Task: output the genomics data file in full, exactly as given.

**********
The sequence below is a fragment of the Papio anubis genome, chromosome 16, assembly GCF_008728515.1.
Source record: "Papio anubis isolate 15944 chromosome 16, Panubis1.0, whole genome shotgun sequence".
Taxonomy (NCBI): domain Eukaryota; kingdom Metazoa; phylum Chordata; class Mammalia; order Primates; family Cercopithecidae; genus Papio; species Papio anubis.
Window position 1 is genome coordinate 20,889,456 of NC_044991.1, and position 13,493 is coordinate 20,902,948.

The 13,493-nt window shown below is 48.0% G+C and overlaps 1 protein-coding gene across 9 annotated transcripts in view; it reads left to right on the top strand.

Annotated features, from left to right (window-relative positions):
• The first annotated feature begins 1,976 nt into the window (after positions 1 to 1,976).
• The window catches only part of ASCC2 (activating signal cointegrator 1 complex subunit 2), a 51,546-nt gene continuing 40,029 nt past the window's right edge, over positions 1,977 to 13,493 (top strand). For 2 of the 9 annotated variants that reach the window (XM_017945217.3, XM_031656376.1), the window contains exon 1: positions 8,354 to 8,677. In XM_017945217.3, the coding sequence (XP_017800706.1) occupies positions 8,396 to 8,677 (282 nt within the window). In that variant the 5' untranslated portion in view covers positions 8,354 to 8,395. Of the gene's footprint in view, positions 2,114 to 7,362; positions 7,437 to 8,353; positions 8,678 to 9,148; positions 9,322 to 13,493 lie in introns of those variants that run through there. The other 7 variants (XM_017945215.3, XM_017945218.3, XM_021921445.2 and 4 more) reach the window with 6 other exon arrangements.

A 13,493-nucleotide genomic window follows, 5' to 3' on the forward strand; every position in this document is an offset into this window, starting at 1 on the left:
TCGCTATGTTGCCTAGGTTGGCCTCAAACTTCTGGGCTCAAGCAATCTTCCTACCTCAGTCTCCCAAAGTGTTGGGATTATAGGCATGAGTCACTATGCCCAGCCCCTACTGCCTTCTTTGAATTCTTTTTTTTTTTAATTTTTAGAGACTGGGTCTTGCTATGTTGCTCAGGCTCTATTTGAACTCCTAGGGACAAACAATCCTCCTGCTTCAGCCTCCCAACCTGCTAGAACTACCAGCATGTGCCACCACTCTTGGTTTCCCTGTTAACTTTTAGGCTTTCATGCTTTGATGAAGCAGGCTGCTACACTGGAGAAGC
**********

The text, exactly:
The sequence below is a fragment of the Papio anubis genome, chromosome 16, assembly GCF_008728515.1.
Source record: "Papio anubis isolate 15944 chromosome 16, Panubis1.0, whole genome shotgun sequence".
Taxonomy (NCBI): domain Eukaryota; kingdom Metazoa; phylum Chordata; class Mammalia; order Primates; family Cercopithecidae; genus Papio; species Papio anubis.
Window position 1 is genome coordinate 20,889,456 of NC_044991.1, and position 13,493 is coordinate 20,902,948.

The 13,493-nt window shown below is 48.0% G+C and overlaps 1 protein-coding gene across 9 annotated transcripts in view; it reads left to right on the top strand.

Annotated features, from left to right (window-relative positions):
• The first annotated feature begins 1,976 nt into the window (after positions 1 to 1,976).
• The window catches only part of ASCC2 (activating signal cointegrator 1 complex subunit 2), a 51,546-nt gene continuing 40,029 nt past the window's right edge, over positions 1,977 to 13,493 (top strand). For 2 of the 9 annotated variants that reach the window (XM_017945217.3, XM_031656376.1), the window contains exon 1: positions 8,354 to 8,677. In XM_017945217.3, the coding sequence (XP_017800706.1) occupies positions 8,396 to 8,677 (282 nt within the window). In that variant the 5' untranslated portion in view covers positions 8,354 to 8,395. Of the gene's footprint in view, positions 2,114 to 7,362; positions 7,437 to 8,353; positions 8,678 to 9,148; positions 9,322 to 13,493 lie in introns of those variants that run through there. The other 7 variants (XM_017945215.3, XM_017945218.3, XM_021921445.2 and 4 more) reach the window with 6 other exon arrangements.

A 13,493-nucleotide genomic window follows, 5' to 3' on the forward strand; every position in this document is an offset into this window, starting at 1 on the left:
TCGCTATGTTGCCTAGGTTGGCCTCAAACTTCTGGGCTCAAGCAATCTTCCTACCTCAGTCTCCCAAAGTGTTGGGATTATAGGCATGAGTCACTATGCCCAGCCCCTACTGCCTTCTTTGAATTCTTTTTTTTTTTAATTTTTAGAGACTGGGTCTTGCTATGTTGCTCAGGCTCTATTTGAACTCCTAGGGACAAACAATCCTCCTGCTTCAGCCTCCCAACCTGCTAGAACTACCAGCATGTGCCACCACTCTTGGTTTCCCTGTTAACTTTTAGGCTTTCATGCTTTGATGAAGCAGGCTGCTACACTGGAGAAGC